Injured hen, not sure what I can or should do for her...(pheasant hen)

Discussion in 'Emergencies / Diseases / Injuries and Cures' started by Enjaytoo, Oct 22, 2009.

  1. Enjaytoo

    Enjaytoo Chillin' With My Peeps

    366
    0
    119
    Sep 8, 2009
    Tempe
    ...not sure if I should post this here, but she is a "hen" after all...She is a 5 month old Red Golden Pheasant hen, and yesterday I found her under a pine bough, on the ground.. Her left leg seems to be injured, she hopped across the run, holding the leg up, then went right back down. I have put her in a hospital cage/dog crate, after examining her leg and foot...I could find nothing. I am assuming she may have caught it on something put other than that assumption, I have no other clues. I thought rest in a hospital cage would be a good idea, EXCEPT, she is not eating at all. I am concerned about trying to force feed her, as the pheasants are not like my chicken hens and a bit more flighty and wild (I didnt want to stress her more) Any ideas of what I could possibly do or give her? I've offered her her regular feed, in addition to scrambled eggs, chopped spinach and chopped grapes but nothing seems to catch her eye, she just lays on the bottom of the cage [​IMG]
     
    Last edited: Oct 22, 2009
  2. Miss Sebright

    Miss Sebright Little Hen.....Big Attitude!

    Apr 3, 2009
    In a nutshell
    I'd say wrap her in a towel and force feed her. Other than that I don't know, good luck!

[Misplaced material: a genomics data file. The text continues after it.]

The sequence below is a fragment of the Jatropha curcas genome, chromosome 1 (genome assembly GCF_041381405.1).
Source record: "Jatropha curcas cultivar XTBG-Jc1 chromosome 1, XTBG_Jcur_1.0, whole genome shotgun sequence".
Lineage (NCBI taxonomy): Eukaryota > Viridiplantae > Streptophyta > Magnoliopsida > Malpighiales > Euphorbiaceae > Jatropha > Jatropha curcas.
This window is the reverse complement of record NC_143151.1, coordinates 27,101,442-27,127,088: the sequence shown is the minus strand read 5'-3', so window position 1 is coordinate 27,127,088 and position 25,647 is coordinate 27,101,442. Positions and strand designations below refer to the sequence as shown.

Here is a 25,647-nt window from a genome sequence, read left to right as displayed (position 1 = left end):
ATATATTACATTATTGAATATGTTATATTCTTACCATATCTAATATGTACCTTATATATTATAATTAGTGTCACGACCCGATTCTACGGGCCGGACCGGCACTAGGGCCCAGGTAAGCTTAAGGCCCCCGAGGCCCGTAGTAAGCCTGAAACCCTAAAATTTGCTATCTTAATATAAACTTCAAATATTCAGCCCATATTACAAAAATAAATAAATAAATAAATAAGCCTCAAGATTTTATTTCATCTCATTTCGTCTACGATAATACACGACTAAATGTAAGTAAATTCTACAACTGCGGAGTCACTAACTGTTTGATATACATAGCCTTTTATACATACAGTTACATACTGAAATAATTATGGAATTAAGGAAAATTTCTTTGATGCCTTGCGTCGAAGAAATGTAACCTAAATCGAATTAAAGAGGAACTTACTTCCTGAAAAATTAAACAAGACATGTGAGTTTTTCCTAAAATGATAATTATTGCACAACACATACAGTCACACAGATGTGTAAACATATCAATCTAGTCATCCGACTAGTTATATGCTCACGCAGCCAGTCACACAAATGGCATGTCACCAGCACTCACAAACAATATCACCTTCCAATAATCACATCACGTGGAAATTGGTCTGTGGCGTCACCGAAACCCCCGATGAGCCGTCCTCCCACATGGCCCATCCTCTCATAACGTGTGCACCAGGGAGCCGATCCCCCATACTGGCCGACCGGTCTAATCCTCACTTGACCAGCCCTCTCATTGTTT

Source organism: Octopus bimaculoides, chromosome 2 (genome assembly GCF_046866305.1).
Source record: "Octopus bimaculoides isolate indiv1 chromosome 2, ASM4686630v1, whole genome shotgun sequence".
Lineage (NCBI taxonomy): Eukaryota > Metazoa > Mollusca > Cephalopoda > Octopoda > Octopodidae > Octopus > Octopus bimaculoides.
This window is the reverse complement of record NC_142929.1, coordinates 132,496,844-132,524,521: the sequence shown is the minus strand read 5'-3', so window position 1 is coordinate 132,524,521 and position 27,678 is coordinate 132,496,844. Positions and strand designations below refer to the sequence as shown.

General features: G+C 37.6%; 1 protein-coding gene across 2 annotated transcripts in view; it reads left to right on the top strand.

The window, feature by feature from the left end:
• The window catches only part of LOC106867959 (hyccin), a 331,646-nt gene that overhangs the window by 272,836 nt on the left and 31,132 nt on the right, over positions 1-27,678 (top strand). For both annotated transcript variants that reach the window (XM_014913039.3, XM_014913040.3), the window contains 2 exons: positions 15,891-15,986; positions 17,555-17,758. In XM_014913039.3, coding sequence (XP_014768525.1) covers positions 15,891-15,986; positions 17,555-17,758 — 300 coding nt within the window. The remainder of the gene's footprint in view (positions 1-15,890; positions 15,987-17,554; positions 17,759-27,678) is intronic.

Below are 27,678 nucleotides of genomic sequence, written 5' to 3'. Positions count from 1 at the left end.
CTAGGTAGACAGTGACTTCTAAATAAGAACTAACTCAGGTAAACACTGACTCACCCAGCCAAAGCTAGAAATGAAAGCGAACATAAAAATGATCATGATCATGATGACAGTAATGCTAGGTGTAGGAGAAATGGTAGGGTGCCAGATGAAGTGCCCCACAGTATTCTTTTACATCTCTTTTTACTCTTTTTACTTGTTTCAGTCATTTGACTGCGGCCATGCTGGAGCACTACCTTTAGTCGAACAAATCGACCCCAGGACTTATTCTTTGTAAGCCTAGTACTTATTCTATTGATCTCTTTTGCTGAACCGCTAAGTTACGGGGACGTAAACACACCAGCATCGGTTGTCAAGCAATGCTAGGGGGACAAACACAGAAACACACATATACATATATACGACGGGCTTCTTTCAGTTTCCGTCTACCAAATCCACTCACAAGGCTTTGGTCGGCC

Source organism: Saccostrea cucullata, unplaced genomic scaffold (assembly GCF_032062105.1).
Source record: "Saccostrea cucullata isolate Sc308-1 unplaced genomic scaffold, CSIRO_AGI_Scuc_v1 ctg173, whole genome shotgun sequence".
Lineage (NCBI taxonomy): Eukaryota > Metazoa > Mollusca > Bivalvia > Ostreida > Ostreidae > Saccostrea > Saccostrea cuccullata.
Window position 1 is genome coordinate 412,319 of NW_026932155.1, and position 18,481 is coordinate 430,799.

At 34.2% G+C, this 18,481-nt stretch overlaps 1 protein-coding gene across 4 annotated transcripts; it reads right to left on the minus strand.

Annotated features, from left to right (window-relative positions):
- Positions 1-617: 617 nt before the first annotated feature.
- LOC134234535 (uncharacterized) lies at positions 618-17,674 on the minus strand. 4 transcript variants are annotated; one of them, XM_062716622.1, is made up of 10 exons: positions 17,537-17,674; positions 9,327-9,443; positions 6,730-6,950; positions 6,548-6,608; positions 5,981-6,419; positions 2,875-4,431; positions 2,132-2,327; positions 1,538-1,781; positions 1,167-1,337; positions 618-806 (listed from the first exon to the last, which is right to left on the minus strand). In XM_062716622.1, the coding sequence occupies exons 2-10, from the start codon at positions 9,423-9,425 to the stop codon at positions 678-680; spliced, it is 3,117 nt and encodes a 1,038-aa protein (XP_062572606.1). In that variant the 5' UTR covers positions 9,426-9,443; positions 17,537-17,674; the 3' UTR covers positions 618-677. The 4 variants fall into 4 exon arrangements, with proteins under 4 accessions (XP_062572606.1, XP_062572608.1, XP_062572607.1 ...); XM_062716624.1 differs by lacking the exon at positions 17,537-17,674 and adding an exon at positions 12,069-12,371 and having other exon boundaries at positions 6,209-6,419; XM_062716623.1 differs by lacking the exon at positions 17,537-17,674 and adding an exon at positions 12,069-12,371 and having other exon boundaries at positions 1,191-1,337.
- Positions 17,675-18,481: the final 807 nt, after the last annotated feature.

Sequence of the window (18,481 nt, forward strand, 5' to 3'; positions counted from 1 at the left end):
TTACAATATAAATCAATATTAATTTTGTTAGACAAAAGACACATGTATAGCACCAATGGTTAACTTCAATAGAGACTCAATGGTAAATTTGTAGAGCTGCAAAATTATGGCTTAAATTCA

3. sammi

    sammi Chillin' With My Peeps

    Dec 21, 2007
    Southeast USA
    try and do a recheck..

    check the leg joints for any sign of injury.
    any heat or swelling.
    check back/hip area for heat or swelling.
    check the feet good...use a flashlight if necessary...between the toes and bottoms of feet..look for any splinter or something sticking her or broken toe nail..
    any sore, any raised area, any scab, any heat or swelling.

    give 1 (81mg)plain aspirin in 1 quart of water and give some by drops on beak if she won't drink.

    most birds are easier to handle after roost time when they are sleepy. wrap her in a towel to keep from flapping..

    will wait for your reply.
     
  4. Enjaytoo

    Enjaytoo Chillin' With My Peeps

    366
    0
    119
    Sep 8, 2009
    Tempe
    Doing right now......wish me luck...

    ...I brought her in the garage, examined her head to toe, with a light on my hat and a regular flashlight. Other than feeling slightly light, I could find not one single thing out of place. Of course I'm no expert but the legs felt ok, all seemed the same temperature and nothing on or around the toes or legs. When I set her down, she falls" to her breast, and slightly fluffing her wings and stretching them out a little as if for balance. I got her to take a little (honey/sugar/aspirin) water with a dropper. After putting her back in the cage, I wet a piece of bread in the liquid and wiggled it in front of her and she grabbed it! So she did end up getting maybe 6-8 small bites of bread, but only if I wiggled it in front of her. I wonder/hope its some type of strain, as nothing seems broken.

    Maybe tomorrow try some meal worms? I could gut load them maybe? Does she need antibiotics or just pain relief? I have other (dog/horse) leftover meds but I an not sure what is safe for poultry (in the pain meds)...
     
    Last edited: Oct 23, 2009
  5. Enjaytoo

    Enjaytoo Chillin' With My Peeps

    366
    0
    119
    Sep 8, 2009
    Tempe
    Still wondering if anyone has any other thoughts on what I could give my golden hen...She seems a bit better today, ate bread I offered (soaked in honey/sugar/asprin water)...seems alert, no discharge anywhere, droppings appear normal.... I'm thinking it may have been the large post/redwood timber I had in the pen (had it propped up with other wood) but foolishly thought it was secure enough.. She was under the pine boughs right next to the fallen end. I dont know, just hoping someone has some more thoughts on what I could give her (antibiotics? more pain relief? just more time to heal?)
     

BackYard Chickens is proudly sponsored by